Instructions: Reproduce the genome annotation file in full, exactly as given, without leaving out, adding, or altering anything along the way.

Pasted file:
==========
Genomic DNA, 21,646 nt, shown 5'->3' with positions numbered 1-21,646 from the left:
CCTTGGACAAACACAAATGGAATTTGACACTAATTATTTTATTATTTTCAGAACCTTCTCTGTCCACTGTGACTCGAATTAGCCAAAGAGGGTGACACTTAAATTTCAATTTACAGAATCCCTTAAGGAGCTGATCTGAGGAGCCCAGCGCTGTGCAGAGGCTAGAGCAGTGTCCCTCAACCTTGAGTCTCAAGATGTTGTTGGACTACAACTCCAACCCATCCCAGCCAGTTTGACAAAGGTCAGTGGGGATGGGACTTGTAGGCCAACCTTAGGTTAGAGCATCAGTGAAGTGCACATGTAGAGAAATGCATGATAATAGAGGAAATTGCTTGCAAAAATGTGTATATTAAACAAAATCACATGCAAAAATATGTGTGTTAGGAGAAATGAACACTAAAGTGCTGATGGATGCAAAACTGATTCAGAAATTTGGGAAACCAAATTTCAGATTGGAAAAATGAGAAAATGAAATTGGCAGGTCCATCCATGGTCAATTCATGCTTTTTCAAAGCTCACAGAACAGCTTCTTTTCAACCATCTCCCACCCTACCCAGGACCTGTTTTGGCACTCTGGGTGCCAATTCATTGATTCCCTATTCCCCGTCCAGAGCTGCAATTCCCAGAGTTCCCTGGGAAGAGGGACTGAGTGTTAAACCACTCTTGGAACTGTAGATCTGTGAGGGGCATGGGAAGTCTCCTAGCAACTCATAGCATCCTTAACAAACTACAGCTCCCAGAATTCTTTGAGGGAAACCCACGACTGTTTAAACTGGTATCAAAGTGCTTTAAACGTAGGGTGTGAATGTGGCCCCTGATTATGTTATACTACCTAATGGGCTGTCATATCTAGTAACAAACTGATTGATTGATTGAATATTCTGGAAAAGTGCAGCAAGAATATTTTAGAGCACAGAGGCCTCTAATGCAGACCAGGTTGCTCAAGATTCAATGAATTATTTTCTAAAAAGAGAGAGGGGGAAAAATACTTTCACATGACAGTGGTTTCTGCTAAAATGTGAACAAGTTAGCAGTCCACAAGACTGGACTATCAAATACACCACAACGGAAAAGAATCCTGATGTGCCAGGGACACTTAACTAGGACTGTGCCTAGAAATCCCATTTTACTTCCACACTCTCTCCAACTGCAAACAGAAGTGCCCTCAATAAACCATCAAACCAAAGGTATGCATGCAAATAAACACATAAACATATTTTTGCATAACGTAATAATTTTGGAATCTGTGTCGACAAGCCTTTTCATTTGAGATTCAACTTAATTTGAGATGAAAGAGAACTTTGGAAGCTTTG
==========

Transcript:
Genomic DNA, 21,646 nt, shown 5'->3' with positions numbered 1-21,646 from the left:
CCTTGGACAAACACAAATGGAATTTGACACTAATTATTTTATTATTTTCAGAACCTTCTCTGTCCACTGTGACTCGAATTAGCCAAAGAGGGTGACACTTAAATTTCAATTTACAGAATCCCTTAAGGAGCTGATCTGAGGAGCCCAGCGCTGTGCAGAGGCTAGAGCAGTGTCCCTCAACCTTGAGTCTCAAGATGTTGTTGGACTACAACTCCAACCCATCCCAGCCAGTTTGACAAAGGTCAGTGGGGATGGGACTTGTAGGCCAACCTTAGGTTAGAGCATCAGTGAAGTGCACATGTAGAGAAATGCATGATAATAGAGGAAATTGCTTGCAAAAATGTGTATATTAAACAAAATCACATGCAAAAATATGTGTGTTAGGAGAAATGAACACTAAAGTGCTGATGGATGCAAAACTGATTCAGAAATTTGGGAAACCAAATTTCAGATTGGAAAAATGAGAAAATGAAATTGGCAGGTCCATCCATGGTCAATTCATGCTTTTTCAAAGCTCACAGAACAGCTTCTTTTCAACCATCTCCCACCCTACCCAGGACCTGTTTTGGCACTCTGGGTGCCAATTCATTGATTCCCTATTCCCCGTCCAGAGCTGCAATTCCCAGAGTTCCCTGGGAAGAGGGACTGAGTGTTAAACCACTCTTGGAACTGTAGATCTGTGAGGGGCATGGGAAGTCTCCTAGCAACTCATAGCATCCTTAACAAACTACAGCTCCCAGAATTCTTTGAGGGAAACCCACGACTGTTTAAACTGGTATCAAAGTGCTTTAAACGTAGGGTGTGAATGTGGCCCCTGATTATGTTATACTACCTAATGGGCTGTCATATCTAGTAACAAACTGATTGATTGATTGAATATTCTGGAAAAGTGCAGCAAGAATATTTTAGAGCACAGAGGCCTCTAATGCAGACCAGGTTGCTCAAGATTCAATGAATTATTTTCTAAAAAGAGAGAGGGGGAAAAATACTTTCACATGACAGTGGTTTCTGCTAAAATGTGAACAAGTTAGCAGTCCACAAGACTGGACTATCAAATACACCACAACGGAAAAGAATCCTGATGTGCCAGGGACACTTAACTAGGACTGTGCCTAGAAATCCCATTTTACTTCCACACTCTCTCCAACTGCAAACAGAAGTGCCCTCAATAAACCATCAAACCAAAGGTATGCATGCAAATAAACACATAAACATATTTTTGCATAACGTAATAATTTTGGAATCTGTGTCGACAAGCCTTTTCATTTGAGATTCAACTTAATTTGAGATGAAAGAGAACTTTGGAAGCTTTG